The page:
A blog post

State Nexus and Sales Tax

Posted on the 05 March, 2010 at 10:30 am Written by in Taxes

As CPAs we are seeing the incremental creep of state taxes on our clients. A key concept here is “nexus” and – if you got it – you owe state tax. Today let’s talk sales tax.

Nexus is Latin for connection or link. The Due Process Clause of the US constitution requires a minimum link or connection between you and a state before the state can exert its taxing power. Granted, this was a whole lot easier many decades ago when doing business meant a storefront or office, mostly likely staffed by agents or employees who lived in the state. You were physically present. Easy to understand.

Not so much today.  Are you doing trade shows? It takes 16 days of trade shows to establish nexus with California. How about Texas?  Well, Texas requires only one day. Have you got an employee living in the state? That will clinch nexus in all 50 states. Did you send an employee into the state to do installation? You have probably just created nexus.

The preceding of course is tempered with the economic impact of your activities. If you sent one employee for one installation in one state, you may well decide that it is not worth the trouble to register with the state. If you are sending your trucks across the bridge daily into an adjoining state (think Cincinnati and northern Kentucky), then you should probably hurry up and register.

You also have to evaluate what percentage of your sales are taxable. You have to be careful here though, as you may need to get exemption certificates from your customers. Do not rely on getting them later, when a state audit has begun. Not all states allow that. You should find out if the state requires a separate line on the invoice for exempt items. Some states will tax an otherwise exempt item if it is not separately stated.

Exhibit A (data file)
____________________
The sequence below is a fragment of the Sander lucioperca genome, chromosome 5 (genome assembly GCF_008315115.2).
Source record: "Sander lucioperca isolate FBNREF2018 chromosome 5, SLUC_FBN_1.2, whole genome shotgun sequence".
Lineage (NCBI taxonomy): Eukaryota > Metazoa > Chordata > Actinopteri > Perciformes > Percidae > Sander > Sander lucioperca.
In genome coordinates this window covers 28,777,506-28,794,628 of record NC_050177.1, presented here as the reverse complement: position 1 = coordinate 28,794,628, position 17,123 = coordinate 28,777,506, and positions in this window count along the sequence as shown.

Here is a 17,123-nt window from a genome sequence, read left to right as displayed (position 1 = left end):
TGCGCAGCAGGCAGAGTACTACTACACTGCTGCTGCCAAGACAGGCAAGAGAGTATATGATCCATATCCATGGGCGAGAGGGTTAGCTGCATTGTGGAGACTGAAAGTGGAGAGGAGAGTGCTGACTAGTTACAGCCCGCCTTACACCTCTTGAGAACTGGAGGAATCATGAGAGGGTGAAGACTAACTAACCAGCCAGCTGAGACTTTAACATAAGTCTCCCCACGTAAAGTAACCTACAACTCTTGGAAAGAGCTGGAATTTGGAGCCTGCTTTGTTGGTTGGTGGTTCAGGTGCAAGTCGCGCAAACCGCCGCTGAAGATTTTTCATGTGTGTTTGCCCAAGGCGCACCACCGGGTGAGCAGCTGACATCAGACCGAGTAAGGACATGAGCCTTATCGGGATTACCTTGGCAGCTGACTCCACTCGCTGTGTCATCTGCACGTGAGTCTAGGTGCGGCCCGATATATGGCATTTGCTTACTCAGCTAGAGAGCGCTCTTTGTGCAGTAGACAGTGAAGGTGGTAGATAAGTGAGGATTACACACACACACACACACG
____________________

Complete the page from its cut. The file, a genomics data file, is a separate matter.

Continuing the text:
How are states identifying potential taxpayers? A common way is the sales tax questionnaire. Some states periodically send out mass mailings. Don’t ignore it if you receive one. Sometimes doing so may eliminate certain settlement options with the state. States park people at truck weigh stations, trade shows, construction projects. You may have even been picked up during someone else’s audit. During the audit, the state could have reviewed vendor invoices and sent questionnaires to the companies identified. If they saw your invoice with installation charges – well, you may just have an audit appointment.

Remember that – if you do not file – there is no statute of limitations. Hypothetically a state can go back indefinitely. Let’s say that you are contacted and the state finds nexus (there’s a surprise). They now want $XXXX of back sales taxes, with interest and possibly penalties. It’s a bit late to collect this from your customers. It’s coming out of your hide. You have just reduced your bottom line dollar-for-dollar.

And we are only talking about sales tax. If you send employees into other states as a routine part of your business, you may also be looking at payroll withholding taxes, unemployment taxes, corporate income taxes.

Hey, the point here is not to frighten. The rules are what the rules are. When you get to the point that are you are regularly crossing state lines, contact a tax pro. Find out the ropes. We have seen back state taxes in the hundreds of thousands of dollars. This is real money folks, and the kind of money that – if it catches you wrong – could endanger your business.